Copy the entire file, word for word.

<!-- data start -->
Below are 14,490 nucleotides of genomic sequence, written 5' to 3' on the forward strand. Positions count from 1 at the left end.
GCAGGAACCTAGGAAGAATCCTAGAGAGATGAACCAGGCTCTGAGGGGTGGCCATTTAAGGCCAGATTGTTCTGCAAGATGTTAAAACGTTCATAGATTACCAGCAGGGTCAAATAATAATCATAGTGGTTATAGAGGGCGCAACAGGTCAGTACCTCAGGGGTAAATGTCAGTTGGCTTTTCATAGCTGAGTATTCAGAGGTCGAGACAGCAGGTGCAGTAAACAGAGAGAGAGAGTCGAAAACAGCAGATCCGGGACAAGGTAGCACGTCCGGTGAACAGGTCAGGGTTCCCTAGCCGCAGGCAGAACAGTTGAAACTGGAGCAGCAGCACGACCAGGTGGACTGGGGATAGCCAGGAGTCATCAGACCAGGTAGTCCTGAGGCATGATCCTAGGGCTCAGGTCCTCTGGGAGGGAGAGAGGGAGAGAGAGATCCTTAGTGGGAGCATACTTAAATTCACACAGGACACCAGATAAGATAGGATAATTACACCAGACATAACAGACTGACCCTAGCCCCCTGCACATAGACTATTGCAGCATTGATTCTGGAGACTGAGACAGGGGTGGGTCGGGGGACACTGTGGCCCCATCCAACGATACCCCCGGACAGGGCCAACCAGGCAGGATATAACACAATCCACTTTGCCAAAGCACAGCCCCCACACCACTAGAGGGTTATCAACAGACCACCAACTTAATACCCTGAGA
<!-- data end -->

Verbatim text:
Below are 14,490 nucleotides of genomic sequence, written 5' to 3' on the forward strand. Positions count from 1 at the left end.
GCAGGAACCTAGGAAGAATCCTAGAGAGATGAACCAGGCTCTGAGGGGTGGCCATTTAAGGCCAGATTGTTCTGCAAGATGTTAAAACGTTCATAGATTACCAGCAGGGTCAAATAATAATCATAGTGGTTATAGAGGGCGCAACAGGTCAGTACCTCAGGGGTAAATGTCAGTTGGCTTTTCATAGCTGAGTATTCAGAGGTCGAGACAGCAGGTGCAGTAAACAGAGAGAGAGAGTCGAAAACAGCAGATCCGGGACAAGGTAGCACGTCCGGTGAACAGGTCAGGGTTCCCTAGCCGCAGGCAGAACAGTTGAAACTGGAGCAGCAGCACGACCAGGTGGACTGGGGATAGCCAGGAGTCATCAGACCAGGTAGTCCTGAGGCATGATCCTAGGGCTCAGGTCCTCTGGGAGGGAGAGAGGGAGAGAGAGATCCTTAGTGGGAGCATACTTAAATTCACACAGGACACCAGATAAGATAGGATAATTACACCAGACATAACAGACTGACCCTAGCCCCCTGCACATAGACTATTGCAGCATTGATTCTGGAGACTGAGACAGGGGTGGGTCGGGGGACACTGTGGCCCCATCCAACGATACCCCCGGACAGGGCCAACCAGGCAGGATATAACACAATCCACTTTGCCAAAGCACAGCCCCCACACCACTAGAGGGTTATCAACAGACCACCAACTTAATACCCTGAGA